As Nick Longman, managing director of Tui – the parent company of Thomson and First Choice – so succinctly said: “it’s totally embarrassing”.

Mr Longman, who was the first to create a black list of fake tummy bug claimants, said: “A hotel will have customers from four or five markets of Tui and it will only be the British Tui customers who are complaining.”

Recently a hotel in Greece fought back. One British couple from Darlington found themselves facing a £170,000 counter claim by the Greek resort hotel after making a food poisoning allegation. The couple later withdrew the claim saying that they only did it when contacted by a claims company.

The industry is now toying with ideas to deal with this “British problem” and this may well result in banishing UK travellers from all-inclusive resorts leaving all of us with far less choice – and having to dole out more dosh too; remember how bogus whiplash claims made insuring our cars more expensive?

Spanish hoteliers have come out fighting saying that bogus claims by British tourists have cost them £42 million. It turns out that the Costa del Sol, Costa Blanca, Costa Dorada and Benidorm have seen the highest number of scams.

In the meantime the Hotel Business Federation of Mallorca wants Brits barred from popular all-in breaks saying that if the compensation culture is not stamped out it will only allow UK sun-seekers self catering and bed and breakfast accommodation.

The group’s president Inmaculada Benito told Spanish newspaper Diario de Hora: “The only way to address this once and for all is by taking drastic measures.”

Since spring 2016 travel firm Tui has recorded around 15 times more illness claims than in previous years. They are typically worth around £3,000 to £5,000, sums that are often more than the cost of of the actual holiday.

But this has a knock-on affect as the operator has to revert to the hotels to claw back some of the money paid out. Naturally this leads to friction leaving hotels feeling hard done by, unsupported and reluctant to welcome UK visitors.

Operators such as Tui and Thomson are now inclined to stop selling to the British market. Tui’s Nick Longman, said “There’s a distinct risk that if this carries on as it is unabated, the hoteliers will say to us either ‘We don’t want to work with the British market at all’ or ‘We’re not going to offer you all-inclusive’.”

Thomas Cook’s UK managing director, Chris Mottershead, also warned that the scam could lead to the end of such holidays. ”It’s a very serious situation because it has the effect of stopping all-inclusive holidays for the UK market,“ he said. ”It has the potential of putting hoteliers out of business. They will stop British customers coming into their hotels.”

I applaud the effort made by ABTA, the Association of British Travel Agents who have launched the “Stop Sickness Scams” campaign urging the government to legislate in order to curb the incidence of bogus claims.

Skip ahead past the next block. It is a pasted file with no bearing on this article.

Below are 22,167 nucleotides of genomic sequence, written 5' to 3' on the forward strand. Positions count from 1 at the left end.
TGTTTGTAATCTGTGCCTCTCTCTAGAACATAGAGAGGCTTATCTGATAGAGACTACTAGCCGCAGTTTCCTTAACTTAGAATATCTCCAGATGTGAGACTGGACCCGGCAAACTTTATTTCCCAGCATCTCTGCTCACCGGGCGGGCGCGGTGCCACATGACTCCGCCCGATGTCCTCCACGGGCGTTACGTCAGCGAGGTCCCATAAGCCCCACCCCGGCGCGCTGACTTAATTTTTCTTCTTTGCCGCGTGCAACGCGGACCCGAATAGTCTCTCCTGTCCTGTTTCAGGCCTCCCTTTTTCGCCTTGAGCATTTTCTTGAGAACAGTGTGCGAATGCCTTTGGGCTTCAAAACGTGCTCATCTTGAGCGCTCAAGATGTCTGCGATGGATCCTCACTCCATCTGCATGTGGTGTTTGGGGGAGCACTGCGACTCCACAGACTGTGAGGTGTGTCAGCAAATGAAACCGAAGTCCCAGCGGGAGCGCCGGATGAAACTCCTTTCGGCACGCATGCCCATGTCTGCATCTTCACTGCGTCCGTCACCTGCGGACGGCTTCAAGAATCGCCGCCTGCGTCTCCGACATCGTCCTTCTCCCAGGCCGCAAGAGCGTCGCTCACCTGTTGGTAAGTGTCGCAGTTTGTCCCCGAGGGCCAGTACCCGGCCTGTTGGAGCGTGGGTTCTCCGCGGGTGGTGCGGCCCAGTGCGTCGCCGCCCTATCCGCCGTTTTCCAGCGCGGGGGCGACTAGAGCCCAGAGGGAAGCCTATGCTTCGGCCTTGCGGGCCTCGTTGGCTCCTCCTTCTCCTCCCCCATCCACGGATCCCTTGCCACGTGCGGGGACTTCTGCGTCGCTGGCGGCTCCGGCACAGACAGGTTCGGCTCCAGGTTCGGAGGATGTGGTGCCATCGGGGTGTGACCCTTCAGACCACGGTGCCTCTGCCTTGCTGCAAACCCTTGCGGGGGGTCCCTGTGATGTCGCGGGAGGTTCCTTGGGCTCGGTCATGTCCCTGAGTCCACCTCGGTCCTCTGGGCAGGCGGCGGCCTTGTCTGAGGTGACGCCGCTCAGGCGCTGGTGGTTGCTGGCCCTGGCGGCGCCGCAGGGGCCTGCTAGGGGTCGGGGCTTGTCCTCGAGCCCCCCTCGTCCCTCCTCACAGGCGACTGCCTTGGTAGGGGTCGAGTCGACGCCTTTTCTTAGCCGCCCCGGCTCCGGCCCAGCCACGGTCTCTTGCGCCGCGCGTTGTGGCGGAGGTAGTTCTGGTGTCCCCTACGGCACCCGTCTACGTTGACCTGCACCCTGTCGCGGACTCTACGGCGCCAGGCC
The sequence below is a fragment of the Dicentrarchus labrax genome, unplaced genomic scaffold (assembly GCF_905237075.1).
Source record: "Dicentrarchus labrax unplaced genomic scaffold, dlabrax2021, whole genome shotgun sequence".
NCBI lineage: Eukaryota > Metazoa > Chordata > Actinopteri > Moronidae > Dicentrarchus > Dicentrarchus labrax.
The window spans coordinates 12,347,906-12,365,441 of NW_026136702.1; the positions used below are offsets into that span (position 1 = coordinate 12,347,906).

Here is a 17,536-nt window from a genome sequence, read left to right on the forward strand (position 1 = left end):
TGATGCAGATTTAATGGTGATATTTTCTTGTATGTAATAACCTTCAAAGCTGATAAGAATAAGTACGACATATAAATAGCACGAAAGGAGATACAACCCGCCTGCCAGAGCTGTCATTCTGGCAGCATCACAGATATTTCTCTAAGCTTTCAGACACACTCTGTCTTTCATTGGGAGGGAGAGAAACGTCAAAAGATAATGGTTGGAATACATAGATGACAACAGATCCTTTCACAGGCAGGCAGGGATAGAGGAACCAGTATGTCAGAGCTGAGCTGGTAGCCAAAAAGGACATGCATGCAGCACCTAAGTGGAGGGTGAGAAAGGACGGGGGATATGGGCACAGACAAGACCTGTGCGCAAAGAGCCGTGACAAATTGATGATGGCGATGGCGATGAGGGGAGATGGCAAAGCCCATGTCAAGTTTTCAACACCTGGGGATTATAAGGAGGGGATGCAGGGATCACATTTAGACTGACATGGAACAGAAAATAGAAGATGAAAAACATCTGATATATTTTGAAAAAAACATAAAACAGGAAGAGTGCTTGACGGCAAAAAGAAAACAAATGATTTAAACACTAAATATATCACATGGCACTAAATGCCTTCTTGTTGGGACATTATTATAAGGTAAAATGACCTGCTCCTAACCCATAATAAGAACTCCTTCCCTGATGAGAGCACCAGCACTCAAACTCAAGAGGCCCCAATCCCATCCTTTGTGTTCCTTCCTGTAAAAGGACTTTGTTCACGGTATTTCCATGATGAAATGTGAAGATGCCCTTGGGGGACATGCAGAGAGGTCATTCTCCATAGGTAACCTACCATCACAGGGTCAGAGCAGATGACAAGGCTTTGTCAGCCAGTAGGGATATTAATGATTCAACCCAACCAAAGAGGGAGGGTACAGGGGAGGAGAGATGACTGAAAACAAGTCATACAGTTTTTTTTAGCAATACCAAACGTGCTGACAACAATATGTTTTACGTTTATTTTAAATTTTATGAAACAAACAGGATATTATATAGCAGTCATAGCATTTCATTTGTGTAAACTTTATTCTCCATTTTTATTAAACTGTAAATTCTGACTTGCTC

Easy money for one, means banishment and higher holiday prices for all

Surf in Siargao

Siargao: one of the top 10 surf sites in the world

In everyday parlance, “on Cloud 9” means feeling elated, on top of the world, but for surfers it’s more than this. Cloud 9 is the name of the most famous wave in the Philippines, and Siargao Island is regularly rated as one of the top 10 surf sites in the world. That alone was enough to make me book the succession of flights — two days in total of travelling — which would ultimately bring me to Siargao.

There are, as yet, no direct flights to Siargao from Manila, but that’s part of what has kept Siargao and its coastlines pristine. And it means that this tropical island with its warm climate remains a paradise ringed by coral reefs and sand bars and which makes it the ideal place to dive and surf.

Dive and surf in Siargao

The sea is omnipresent, wherever you go on Siargao. When you lie in bed, you hear the waves breaking on the shore. When you walk out, it is always in view. And when you want to hop from one picture-perfect island to the next, the only way to do so is by boat.
(c) Alice Day and Daniel Friedl

But back to Cloud 9, the raison d’être for my trip. Its thick, hollow tubes make it ideal for surfing, especially from November to April when the waves have plenty of swell. These extra inches of water lift surfers comfortably above the reef, which otherwise lurks perilously close to the surface of the water.

I sailed out to Cloud 9 from Siargao Bleu with a handful of other surfers, our boards, and a clutch of hangers-on who would sit on the beach and watch. The boat was wooden, styled like a traditional fishing boat, but with a roaring motor onboard. We dashed across the tops of the waves, bouncing up in the air when we hit one straight on, then crashing back down with a thunk. It was scarcely past breakfast, but still a few beers were being passed hand to hand. The anticipation was building.